By Dr. Trevor Cates
While many of us like to enjoy the sun and hot weather, we should make sure we do it safely. Over time the damage caused by UV radiation can lead to premature skin wrinkles, sagging, brown spots, and skin cancer
2 million Americans are diagnosed with skin cancer every year.
We need better protection from the sun to prevent skin damage and cancer. Unfortunately, many sunscreens do not provide the protection they claim and contain harmful ingredients. According to the Environmental Working Group, two-thirds of the sunscreens in their analysis didn’t work well enough or contain ingredients that may be toxic. The FDA does not regulate the ingredients in skincare products for safety very well. Few ingredients are banned compared to the hundreds banned in Europe.
The sun feels good on our bodies, helps us release stress and boosts our Vitamin D levels. Let’s have fun in the sun and enjoy the great outdoors, but let’s be smart about it!
Here are 8 tips to help:
Throw out your sunscreens…with oxybenzone. Research indicates that this common sunscreen ingredient has hormone disrupting effects.
Replace chemical based sunscreens with zinc oxide based sunblock’s. These can have longer lasting protection without the harmful ingredients. Steer clear of super high SPFs. SPFs over 50 are really no measure of sunscreen effectiveness, and they may give you a false sense of security.
Avoid makeup in loose powder form claiming SPF protection (containing zinc or titanium nanoparticles). These could create damage because they’re often inhaled during use and the small particles can get lodged in your lungs.
Avoid indoor tanning. People who regularly get indoor ultraviolet (UV) tanning are 74% more likely to develop melanoma (the most dangerous of skin cancers) than people who have never tanned indoors. According to a JAMA Dermatology study, there are more cases of skin cancer due to tanning than the number of lung cancer cases due to smoking.
Dress to protect. Shield your skin’s elastin and collagen from potentially harmful UV light by wearing a hat and sunglasses when outdoors (and other cover-ups when possible).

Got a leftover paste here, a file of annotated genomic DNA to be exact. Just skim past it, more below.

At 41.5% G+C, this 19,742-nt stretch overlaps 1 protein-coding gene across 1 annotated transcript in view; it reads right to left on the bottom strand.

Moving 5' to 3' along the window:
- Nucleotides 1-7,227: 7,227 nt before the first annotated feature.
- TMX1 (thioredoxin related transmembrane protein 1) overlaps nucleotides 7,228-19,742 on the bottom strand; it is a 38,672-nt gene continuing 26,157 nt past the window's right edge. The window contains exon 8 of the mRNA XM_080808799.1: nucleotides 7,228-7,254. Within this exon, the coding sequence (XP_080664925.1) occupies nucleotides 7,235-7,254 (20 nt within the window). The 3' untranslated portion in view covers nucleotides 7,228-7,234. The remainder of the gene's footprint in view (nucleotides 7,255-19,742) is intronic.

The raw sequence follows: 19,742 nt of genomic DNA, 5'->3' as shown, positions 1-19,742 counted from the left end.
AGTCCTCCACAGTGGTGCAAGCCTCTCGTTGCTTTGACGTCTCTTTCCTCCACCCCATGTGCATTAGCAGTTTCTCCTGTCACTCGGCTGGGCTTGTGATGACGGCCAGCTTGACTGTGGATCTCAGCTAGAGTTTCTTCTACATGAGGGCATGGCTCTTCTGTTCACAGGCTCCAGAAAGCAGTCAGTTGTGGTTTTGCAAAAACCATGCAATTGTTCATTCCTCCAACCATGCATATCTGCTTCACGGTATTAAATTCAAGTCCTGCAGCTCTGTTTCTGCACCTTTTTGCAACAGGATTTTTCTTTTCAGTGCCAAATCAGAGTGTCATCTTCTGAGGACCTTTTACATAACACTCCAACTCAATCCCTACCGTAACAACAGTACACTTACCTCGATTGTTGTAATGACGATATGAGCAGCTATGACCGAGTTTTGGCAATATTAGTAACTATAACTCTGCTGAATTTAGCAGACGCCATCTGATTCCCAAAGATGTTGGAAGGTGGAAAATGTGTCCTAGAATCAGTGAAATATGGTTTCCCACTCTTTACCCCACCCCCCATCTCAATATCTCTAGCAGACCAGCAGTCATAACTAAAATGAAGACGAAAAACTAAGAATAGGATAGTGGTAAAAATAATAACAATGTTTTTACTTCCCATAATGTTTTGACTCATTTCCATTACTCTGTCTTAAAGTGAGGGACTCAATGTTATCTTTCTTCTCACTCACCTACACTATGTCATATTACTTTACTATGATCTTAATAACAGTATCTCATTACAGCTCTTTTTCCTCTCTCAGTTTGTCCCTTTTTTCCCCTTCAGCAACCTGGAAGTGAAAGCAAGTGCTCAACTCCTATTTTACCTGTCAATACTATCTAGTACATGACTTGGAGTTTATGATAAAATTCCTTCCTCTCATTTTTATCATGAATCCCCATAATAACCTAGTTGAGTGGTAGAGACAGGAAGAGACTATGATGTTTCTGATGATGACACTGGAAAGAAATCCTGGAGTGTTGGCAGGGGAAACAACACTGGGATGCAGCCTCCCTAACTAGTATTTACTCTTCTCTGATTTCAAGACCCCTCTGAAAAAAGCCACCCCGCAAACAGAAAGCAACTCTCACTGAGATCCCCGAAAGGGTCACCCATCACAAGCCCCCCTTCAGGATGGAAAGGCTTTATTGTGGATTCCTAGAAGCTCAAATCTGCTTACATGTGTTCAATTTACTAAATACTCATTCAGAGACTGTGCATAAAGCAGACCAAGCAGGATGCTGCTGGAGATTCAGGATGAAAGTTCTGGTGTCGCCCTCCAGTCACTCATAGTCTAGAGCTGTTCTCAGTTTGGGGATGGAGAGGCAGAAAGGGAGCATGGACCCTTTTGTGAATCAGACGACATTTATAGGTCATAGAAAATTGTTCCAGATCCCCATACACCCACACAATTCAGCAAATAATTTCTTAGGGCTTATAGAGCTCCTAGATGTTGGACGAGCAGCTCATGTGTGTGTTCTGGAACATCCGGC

Get some Vitamin D. Expose your arms and legs to the sun 5 to 30 minutes twice per week without sunblock but only in the morning and late afternoon hours (to avoid the most damaging rays). If you’re fair skinned, 5 minutes twice per week is all you need. You can also get vitamin D by eating the following foods: Salmon Wild, Fresh – (3.5 oz = 600–1000 IU of vitamin D3), Cod liver oil (1 tsp = 400–1000 IU of vitamin D3) and Shiitake mushrooms, Sun-dried (3.5 oz = 1600 IU of vitamin D2). For more on Vitamin D, visit this blog: Vitamin D-Sunshine Vitamin
Eat antioxidant rich foods. Studies have shown that a diet rich in vegetables, fruit and olive oil, as well as certain dietary supplements with vitamins E and C, and carotenoids, can have sun-protective effects and can combat oxidative damage. If you need some extra help with antioxidants, try the Ultimate Antiox Full Spectrum supplement ultimate-antiox-full-spectrum-90-capsules
Truly the best way to avoid sunburn, wrinkles, skin cancer, and other damage is to stay out of the daylight, especially between 11 a.m. and 2p.m, when the sun’s rays are strongest. Plan you indoor activities during the hottest part of the day (between 11am and 2pm), or relax in the shade during these peak sun hours. Just because it’s cloudy, doesn’t mean the sun can’t reach you. Cloud cover does reduce the risk of getting burnt, but only by a fraction and UV rays can still penetrate cloud cover. Never treat a cloudy day as an opportunity to give sunblock a miss.
- 5 Foods That Cause Skin Inflammation (And 5 Foods That Fight It) - July 1, 2018
- 5 Ways To Naturally REVERSE Wrinkles Without Toxic Botox - April 26, 2016
- Replace TOXIC Sunscreens With These Natural, Skin-Protecting Alternatives - April 26, 2016